Sadler’s Wells’ Digital Stage and Breakin’ Convention have released Our Bodies Back, a riveting new dance film that speaks out against anti-Black racism and honours the lived experiences of Black women past and present. The film is made in collaboration with Jonzi D Projects and BCTV, and stages poet and performance artist jessica Care moore‘s moving poem We Want Our Bodies Back.
Created during lockdown and filmed remotely, the film is helmed by Breakin’ Convention Artistic Director and Sadler’s Wells Associate Artist Jonzi D. It was choreographed and performed around the world to highlight the ubiquity of anti-Black racism by Axelle ‘Ebony’ Munezero in Montréal, Canada; Bolegue Manuela (b-girl Manuela) in Hanover, Germany; and Nafisah Baba in London, UK.
moore narrates the film herself with soundscape design from Saxophonist and MC Soweto Kinch, and the film is an empowering ode to Black womanhood; affirming experiences of pain and trauma as well as pride, power and beauty as lived by generations of Black women all over the world. moore said of the project:
“This exquisite collaboration has moved me to tears more than once. I am honoured to see my poem come to life through the bodies of genius woman & this multi-disciplinary, visionary team of artists. Sandra Bland, Breonna Taylor…we embody these women, we tell their stories”.
Director Jonzi D added: “This poem is a demand. For justice, for equality, for respect, for Our Bodies Back. The whole team were so moved by jessica’s incisive lyrics and intense delivery, we had the perfect blueprint for this film. The dancers responded with honesty, grace and power”.
Alongside the release of the film is a making-of documentary, which can be viewed below. In the documentary, the dancers explain how moore’s poem affected them and how they sought to adapt their rhythms to her words, while Kinch eloquently explains his approach to creating the music for the film:
“My starting point for creating the music for this project was very much jessica’s text. It’s not only very rich but her delivery and the pacing of it is relentless, so I wanted to convey that sense of relentlessness, of not being given a pause, not being given a rest, and feeling like your ears aren’t being given back to you for quite a time.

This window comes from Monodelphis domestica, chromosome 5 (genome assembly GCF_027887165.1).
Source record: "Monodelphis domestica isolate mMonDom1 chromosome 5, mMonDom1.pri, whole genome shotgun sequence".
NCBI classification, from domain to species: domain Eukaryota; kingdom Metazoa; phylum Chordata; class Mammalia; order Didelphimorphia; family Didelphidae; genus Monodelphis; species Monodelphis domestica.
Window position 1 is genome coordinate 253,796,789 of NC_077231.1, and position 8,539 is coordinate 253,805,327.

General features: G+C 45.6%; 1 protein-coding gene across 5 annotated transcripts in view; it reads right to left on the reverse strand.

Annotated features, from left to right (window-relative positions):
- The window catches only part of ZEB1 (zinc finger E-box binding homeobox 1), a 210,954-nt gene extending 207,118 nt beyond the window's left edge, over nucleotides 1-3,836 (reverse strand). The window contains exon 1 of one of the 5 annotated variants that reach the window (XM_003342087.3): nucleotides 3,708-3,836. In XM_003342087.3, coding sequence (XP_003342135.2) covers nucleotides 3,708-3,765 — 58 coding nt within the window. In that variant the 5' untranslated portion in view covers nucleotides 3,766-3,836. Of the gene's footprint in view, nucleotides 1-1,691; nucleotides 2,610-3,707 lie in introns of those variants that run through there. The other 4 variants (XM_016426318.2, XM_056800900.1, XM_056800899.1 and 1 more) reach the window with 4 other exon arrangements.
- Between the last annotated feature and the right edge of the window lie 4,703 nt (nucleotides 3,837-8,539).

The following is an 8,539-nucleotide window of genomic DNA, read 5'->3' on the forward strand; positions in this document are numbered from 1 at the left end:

I wanted to create lots of layers and to have some specific references to words within the poem but also to leave people feeling dizzied and disoriented, as I think is the effect of racism in lots of ways”.
Sadler’s Wells is a world-leading dance organisation, committed to producing, commissioning and presenting new works and to bringing the best domestic and international dance to UK and worldwide audiences.
Under the Artistic Directorship of Alistair Spalding, the theatre’s acclaimed year-round programme spans dance of every kind, from contemporary to flamenco, Bollywood to ballet, salsa to street dance and tango to tap.
Audiences of over half a million come to Sadler’s Wells’ three London theatres each year, with many more enjoying its touring productions at venues across the UK and around the world and accessing its content through its Digital Stage which, since March, has offered online programme of performances and workshops for people to watch at home, and has accumulated over 2.7 million video views globally.
Breakin’ Convention represents the origins and evolution of hip hop culture from around the world and around the corner. It is world-renowned for hip hop dance theatre. Through its international festivals and professional development programme, Breakin’ Convention is at the vanguard of the global development of hip hop theatre artists.
More information about Sadler’s Wells’ Digital Stage programme can be found on its website https://www.sadlerswells.com/whats-on/2020/digital-stage.
Judging by its early success, Our Bodies Back has the chance to be a catalyst for even bigger things at Sadler’s Wells. Not only that, but hopefully it can bring more people on board for fight against racial inequality and specifically anti-Black racism. As dancer Nasifah Baba says in the making-of documentary:
“I really felt the pain of [the poem]. Really. Like, you can’t read that and not feel the pain, whoever you are”.